The past seven months have seen global oil prices drop sharply leading to significant revenue shortfalls in many energy exporting nations in the Middle East. Desperate to diversify revenue, the Gulf states will introduce direct taxation on its citizens for the first time.
According to Younis Haji Al Khouri, the United Arab Emirates Finance Minister Undersecretary, taxation could generate billions of dollars in revenue for the oil-dependent nation. A draft law for corporate taxation was approved by the UAE cabinet at the start of the year and plans to introduce value-added tax (VAT) by 2018 are underway. VAT would include heavy fees on luxury items such as cigarettes and alcohol, Al Khouri explained, but certain sectors such as healthcare, education, social services and 94 different food items would be exempt.
“There was a study conducted in 2014 that showed that the [revenues] collected from the implementation of value-added tax for the UAE are between AED10 billion (USD$27 billion) to AED12 billion (USD$32 billion)” Al Khouri said.
Falling oil prices
Oil prices reached an all-time low at the start of the year with benchmark Brent crude oil prices as low as just $28 per barrel and up to only $45.4 per barrel half way through November. In comparison, Brent crude went for more than $115, per barrel in June of 2014, reported Gulf News.
Largely to blame for the decrease in oil prices are surging oil production in the United States, a higher US dollar, and weak economic growth in energy importing countries, reports the BBC. However, the war in Syria and Iraq has also had a part to play. Militant group ISIS has been capturing oil wells and purportedly undercutting market prices by selling oil on the black market at a significant discount. According to the BBC, ISIS is making around $3 million a day selling oil for around $30 – $60 per barrel.
This has left the UAE and other oil-producing countries to deal with lower prices for their output. While the UAE government has taken some steps to remedy the situation, such as cutting billions of dollars’ worth of petrol subsidies, according to Deutsche Bank and IMF, the nation would still need the price of oil barrels to rise to at least $81 per barrel to balance its budget.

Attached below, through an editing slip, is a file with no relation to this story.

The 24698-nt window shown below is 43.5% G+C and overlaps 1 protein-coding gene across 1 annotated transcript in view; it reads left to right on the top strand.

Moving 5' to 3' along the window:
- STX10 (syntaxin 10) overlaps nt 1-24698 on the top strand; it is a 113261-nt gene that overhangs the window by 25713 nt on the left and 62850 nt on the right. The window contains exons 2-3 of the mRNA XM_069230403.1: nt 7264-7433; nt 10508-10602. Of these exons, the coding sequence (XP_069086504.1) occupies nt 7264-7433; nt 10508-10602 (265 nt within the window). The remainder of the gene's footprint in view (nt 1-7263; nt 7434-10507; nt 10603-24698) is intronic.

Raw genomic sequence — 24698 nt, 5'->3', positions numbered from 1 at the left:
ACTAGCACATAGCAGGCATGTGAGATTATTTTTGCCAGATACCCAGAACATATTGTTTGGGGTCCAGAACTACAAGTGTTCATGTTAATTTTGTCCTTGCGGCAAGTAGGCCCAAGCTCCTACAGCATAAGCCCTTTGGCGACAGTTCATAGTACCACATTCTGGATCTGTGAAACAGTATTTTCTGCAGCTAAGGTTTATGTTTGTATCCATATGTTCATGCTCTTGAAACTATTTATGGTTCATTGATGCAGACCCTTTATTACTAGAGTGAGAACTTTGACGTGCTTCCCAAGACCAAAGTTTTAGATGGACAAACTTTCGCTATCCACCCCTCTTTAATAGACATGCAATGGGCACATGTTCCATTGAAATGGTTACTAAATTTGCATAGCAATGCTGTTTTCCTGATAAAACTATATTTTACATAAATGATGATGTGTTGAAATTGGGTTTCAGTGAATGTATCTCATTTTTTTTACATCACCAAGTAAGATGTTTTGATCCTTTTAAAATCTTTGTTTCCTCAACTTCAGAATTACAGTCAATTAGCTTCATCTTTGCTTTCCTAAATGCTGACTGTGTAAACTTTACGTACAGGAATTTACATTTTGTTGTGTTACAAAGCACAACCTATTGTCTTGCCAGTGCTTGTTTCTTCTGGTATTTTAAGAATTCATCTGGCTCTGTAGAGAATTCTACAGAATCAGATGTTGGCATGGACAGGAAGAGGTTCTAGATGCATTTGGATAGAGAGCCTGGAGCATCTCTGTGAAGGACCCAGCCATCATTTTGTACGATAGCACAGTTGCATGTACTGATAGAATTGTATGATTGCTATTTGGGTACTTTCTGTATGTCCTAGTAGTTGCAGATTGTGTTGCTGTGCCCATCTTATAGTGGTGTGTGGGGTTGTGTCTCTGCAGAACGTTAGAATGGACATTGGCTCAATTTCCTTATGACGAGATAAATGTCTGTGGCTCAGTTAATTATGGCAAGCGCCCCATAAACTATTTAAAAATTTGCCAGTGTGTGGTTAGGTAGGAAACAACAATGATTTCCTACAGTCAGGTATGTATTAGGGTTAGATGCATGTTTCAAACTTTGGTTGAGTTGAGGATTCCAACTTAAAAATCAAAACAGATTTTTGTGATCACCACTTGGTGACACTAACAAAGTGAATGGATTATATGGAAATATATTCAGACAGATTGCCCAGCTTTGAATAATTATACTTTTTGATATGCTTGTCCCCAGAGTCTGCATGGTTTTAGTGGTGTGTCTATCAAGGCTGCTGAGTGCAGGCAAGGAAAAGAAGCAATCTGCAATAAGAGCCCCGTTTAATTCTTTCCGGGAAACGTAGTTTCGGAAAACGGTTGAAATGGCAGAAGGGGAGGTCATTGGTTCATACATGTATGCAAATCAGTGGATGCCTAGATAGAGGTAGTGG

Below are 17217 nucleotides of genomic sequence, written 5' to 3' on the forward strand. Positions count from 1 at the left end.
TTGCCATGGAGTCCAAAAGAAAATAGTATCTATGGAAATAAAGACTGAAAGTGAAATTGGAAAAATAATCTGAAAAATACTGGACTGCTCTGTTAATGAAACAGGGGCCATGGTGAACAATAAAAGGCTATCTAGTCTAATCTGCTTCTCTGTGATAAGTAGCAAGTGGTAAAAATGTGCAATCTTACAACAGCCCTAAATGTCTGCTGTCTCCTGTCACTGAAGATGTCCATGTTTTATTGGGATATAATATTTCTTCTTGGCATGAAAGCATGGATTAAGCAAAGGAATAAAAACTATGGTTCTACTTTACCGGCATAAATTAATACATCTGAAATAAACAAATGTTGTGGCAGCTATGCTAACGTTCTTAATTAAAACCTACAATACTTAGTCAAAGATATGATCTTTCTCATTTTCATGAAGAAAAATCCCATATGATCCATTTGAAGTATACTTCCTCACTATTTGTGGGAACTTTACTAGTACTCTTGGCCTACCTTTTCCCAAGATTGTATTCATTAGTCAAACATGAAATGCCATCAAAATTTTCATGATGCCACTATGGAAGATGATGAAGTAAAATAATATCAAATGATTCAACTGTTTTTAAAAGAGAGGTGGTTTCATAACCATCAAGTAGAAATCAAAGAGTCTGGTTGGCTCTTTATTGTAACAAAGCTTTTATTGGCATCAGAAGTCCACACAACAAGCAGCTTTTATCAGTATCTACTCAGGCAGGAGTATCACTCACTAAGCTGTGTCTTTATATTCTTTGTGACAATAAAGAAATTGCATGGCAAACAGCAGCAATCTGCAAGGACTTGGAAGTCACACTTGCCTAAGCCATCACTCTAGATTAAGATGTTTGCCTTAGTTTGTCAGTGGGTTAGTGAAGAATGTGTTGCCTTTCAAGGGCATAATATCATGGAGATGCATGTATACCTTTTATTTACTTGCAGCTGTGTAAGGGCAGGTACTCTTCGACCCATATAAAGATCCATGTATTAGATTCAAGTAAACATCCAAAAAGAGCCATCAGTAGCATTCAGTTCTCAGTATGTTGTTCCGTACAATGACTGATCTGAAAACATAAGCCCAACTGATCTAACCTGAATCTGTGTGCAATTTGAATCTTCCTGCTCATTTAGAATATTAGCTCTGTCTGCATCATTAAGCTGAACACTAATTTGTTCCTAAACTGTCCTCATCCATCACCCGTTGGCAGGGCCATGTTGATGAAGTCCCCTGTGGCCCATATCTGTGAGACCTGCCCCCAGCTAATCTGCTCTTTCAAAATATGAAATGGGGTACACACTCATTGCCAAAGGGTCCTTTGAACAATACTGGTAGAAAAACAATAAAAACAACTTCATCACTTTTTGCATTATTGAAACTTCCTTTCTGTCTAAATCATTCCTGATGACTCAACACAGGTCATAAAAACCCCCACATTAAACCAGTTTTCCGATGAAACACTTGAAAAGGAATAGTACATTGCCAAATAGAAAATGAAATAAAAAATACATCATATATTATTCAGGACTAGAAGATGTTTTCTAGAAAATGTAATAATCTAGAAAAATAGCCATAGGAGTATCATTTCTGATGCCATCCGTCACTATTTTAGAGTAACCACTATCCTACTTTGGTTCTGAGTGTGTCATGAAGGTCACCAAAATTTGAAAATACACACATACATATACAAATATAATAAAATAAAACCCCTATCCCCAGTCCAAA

Introducing Tax in the Gulf nations
Introducing tax may be the answer to the UAE’s revenue woes. Although taxation has long been a taboo subject in the Gulf states, the current price of oil has caused many countries in the Gulf Cooperation Council (GCC) to rethink their stance. Taxation could be an alternative source of income for countries hoping to move their economies away from a dependence on oil and gas.
A research and risk analyst at Moody’s Investor’s Service Mathias Angonin, said the UAE has a limited amount of ways to improve revenue. “The UAE introduced tough measures quickly, including the fuel subsidy reform and the reduction in capital expenditures,” Angonin said. “But the list of low-hanging fruits to raise revenue or reduce expenditures is getting shorter and shorter. The authorities are focusing on medium-term measures such as the VAT introduction in 2018 and 2019 and new forms of taxation.”
Moving Economies Away from a Dependence on Oil
Although it has long been a steady source of income, the UAE is not entirely dependent on oil and gas. The country has a thriving maritime port and is a global aviation hub. According to Gulf News, UAE is one of the most diversified economies in the region. Trade and logistics, services, retail, tourism and aviation are among the key drivers of non-oil growth, explains Shady Shaher Al Borno, Head of Macro Strategy Research, Global Markets and Treasury, Emirates NBD.
“We expect the UAE economy to grow by 3.4 per cent in 2017,” says Al Borno. “In the medium run, we expect Expo 2020 to have a positive impact on growth dynamics of the UAE as a whole as the non-oil sector will benefit from the flow of projects for the construction of facilities to host the 2020 event.”
Dubai’s staging of the next universal technological exposition, entitled ‘Connecting Minds, Creating the Future’ and based on themes such as sustainability, mobility and opportunity, is expected to add an estimated 4.5 percentage points to GDP growth in the UAE and an extra $10 billion of private sector cash injected into the GCC, according to a report by Qatar National Bank. The event will also create thousands of jobs in construction, planning and tourism.